As Electronic Arts puts its marketing might behind the upcoming release of Anthem, BioWare's highly anticipated online multiplayer game has managed to draw criticism due to a confusing release schedule. Although the full game will drop on February 22, EA has come up with a mind-boggling way to give gamers some other options.
Instead of games running with beta testing and then just releasing, there's a growing influx of companies that offer different ways to try before players buy. Only recently, the likes of Capcom's Resident Evil 2 launched a free-to-play demo that allowed players to try 30 minutes of gameplay. EA has taken this one step further with mixed results. While different release options can be a coup to grow a fanbase or cash in on subscription services, Anthem is showing everyone how it probably shouldn't be done.
Posting on Twitter, EA Help 'tried' to explain the various options of demos and early access. The basic gist is the amount of pre-release time fans will have playing Anthem will depend on what console they own and what subscription service. For example, there's good news for PC users who can access the full game on February 15 - if they've signed up to EA's pricey Origin Access Premier service. Elsewhere, those who parted with their cash for the Legion of Dawn Edition won't get early access or the 10-hour Play First Trial.
Want to know when you can play #AnthemGame? Here's a breakdown of when you can get your hands on it, and get more info on the Open Demo coming up this weekend: https://t.co/KRoikyBXh4 pic.twitter.com/wdZgRCPVtx— EA Help (@EAHelp) January 30, 2019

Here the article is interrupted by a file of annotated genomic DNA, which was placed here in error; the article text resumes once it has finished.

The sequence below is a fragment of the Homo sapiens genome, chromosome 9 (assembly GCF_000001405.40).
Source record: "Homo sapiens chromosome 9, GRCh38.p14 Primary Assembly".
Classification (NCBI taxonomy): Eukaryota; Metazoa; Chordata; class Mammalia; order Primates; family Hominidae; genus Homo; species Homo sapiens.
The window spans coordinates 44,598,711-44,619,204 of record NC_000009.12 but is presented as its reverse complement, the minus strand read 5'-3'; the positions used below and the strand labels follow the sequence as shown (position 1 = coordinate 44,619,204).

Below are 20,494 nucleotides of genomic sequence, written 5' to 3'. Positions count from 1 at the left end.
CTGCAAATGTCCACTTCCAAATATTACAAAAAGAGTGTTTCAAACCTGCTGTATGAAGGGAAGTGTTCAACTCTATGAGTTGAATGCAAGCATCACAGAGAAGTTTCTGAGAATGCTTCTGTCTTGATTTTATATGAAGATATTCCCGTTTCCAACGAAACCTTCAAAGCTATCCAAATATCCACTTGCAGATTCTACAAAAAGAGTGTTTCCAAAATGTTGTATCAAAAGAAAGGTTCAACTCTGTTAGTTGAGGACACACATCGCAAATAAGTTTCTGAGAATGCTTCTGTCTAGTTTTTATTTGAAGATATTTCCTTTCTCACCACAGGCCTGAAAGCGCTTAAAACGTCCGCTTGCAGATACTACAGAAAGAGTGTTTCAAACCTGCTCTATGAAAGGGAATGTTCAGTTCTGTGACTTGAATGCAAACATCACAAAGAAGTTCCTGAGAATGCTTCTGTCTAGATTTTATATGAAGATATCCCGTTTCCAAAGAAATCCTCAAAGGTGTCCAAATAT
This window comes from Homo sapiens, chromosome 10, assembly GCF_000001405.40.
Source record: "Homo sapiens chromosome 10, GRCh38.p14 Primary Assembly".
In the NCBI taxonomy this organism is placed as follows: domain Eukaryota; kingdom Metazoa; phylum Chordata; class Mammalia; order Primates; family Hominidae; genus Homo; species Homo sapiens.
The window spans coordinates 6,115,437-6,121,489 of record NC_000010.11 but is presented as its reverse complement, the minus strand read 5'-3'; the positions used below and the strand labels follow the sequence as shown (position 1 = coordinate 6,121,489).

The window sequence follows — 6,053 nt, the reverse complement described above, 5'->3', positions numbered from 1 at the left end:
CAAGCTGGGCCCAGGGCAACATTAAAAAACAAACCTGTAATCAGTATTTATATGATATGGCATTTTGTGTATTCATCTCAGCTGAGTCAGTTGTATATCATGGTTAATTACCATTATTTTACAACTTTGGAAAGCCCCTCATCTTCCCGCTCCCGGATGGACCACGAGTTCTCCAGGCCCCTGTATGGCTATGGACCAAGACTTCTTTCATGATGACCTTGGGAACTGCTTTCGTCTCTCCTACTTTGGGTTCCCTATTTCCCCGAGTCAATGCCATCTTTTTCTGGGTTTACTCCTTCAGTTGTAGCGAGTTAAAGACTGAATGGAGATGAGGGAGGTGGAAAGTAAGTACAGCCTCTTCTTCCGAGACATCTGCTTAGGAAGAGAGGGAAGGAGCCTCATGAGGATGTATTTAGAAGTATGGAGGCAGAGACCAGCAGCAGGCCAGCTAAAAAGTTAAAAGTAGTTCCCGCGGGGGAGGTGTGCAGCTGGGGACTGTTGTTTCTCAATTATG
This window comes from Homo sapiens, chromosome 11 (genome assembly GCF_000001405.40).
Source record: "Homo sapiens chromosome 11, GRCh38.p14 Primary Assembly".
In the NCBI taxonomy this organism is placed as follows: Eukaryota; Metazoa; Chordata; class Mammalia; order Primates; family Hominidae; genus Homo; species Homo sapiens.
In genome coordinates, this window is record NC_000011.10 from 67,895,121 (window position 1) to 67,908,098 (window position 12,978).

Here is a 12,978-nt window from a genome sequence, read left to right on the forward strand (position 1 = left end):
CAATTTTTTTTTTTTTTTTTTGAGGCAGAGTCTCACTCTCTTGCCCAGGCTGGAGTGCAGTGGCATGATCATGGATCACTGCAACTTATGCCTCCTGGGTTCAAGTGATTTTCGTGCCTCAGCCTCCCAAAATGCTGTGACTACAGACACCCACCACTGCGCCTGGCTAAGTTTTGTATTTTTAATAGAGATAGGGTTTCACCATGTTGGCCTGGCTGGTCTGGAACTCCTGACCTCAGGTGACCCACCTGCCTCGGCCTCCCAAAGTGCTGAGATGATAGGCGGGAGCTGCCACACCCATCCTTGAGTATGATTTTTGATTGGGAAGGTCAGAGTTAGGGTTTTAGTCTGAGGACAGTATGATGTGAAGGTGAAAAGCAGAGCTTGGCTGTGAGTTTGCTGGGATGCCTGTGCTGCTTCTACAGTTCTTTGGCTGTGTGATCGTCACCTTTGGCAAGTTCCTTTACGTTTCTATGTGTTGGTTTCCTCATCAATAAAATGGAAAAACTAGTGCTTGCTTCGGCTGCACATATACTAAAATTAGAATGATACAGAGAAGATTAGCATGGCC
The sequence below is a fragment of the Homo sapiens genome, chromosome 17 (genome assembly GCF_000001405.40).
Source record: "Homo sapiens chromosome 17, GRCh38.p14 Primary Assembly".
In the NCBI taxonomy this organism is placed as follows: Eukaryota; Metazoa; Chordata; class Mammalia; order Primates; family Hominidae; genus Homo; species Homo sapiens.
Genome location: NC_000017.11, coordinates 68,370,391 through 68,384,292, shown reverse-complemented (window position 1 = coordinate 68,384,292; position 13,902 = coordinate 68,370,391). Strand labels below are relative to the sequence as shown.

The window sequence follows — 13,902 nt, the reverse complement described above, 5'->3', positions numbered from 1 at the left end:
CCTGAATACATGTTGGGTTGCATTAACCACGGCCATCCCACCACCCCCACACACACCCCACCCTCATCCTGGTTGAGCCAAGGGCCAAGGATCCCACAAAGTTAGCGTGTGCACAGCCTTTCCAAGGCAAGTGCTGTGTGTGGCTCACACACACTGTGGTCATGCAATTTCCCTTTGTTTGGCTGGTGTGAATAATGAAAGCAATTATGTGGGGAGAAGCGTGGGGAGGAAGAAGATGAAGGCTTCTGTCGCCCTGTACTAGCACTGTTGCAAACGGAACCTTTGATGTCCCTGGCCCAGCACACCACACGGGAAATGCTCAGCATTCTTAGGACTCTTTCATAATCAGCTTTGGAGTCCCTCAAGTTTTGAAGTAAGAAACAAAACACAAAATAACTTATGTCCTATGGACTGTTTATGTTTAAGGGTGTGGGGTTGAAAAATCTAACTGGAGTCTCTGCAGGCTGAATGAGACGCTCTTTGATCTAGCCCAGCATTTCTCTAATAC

All in all, players are being left confused and frustrated in equal measure. At the end of the day, if EA hasn't even taken into account regional differences and needed a chart to explain the releasing structure, there's probably something wrong. Safe to say, fans were soon responding in droves to mock yet another EA debacle.
I feel like you need a Masters Degree to understand release schedules now... pic.twitter.com/3OT0hPmJFy— JonnyEthco (@JonnyEthco) January 31, 2019
This is the latest blunder in EA's checkered gaming history. After all those loot box scandals, there was the recent drama of canceling one Star Wars game to rush out another and Rogue One writer Gary Whitta saying EA should be stripped of its Star Wars rights. Despite gamers expecting Anthem to be huge in 2019's gaming world, Screen Rant's Rob Keyes shared his own thoughts on the demo, and said the game still has to "prove itself from a story or gameplay longevity perspective."
It's not like there hasn't been long enough to plan Anthem's marketing campaign and tiered release schedule. Mass Effect's Casey Hudson started development on Anthem way back in 2012. Next time someone asks when can they play Anthem, it's probably best not to direct them to EA Help.
Source: EA Help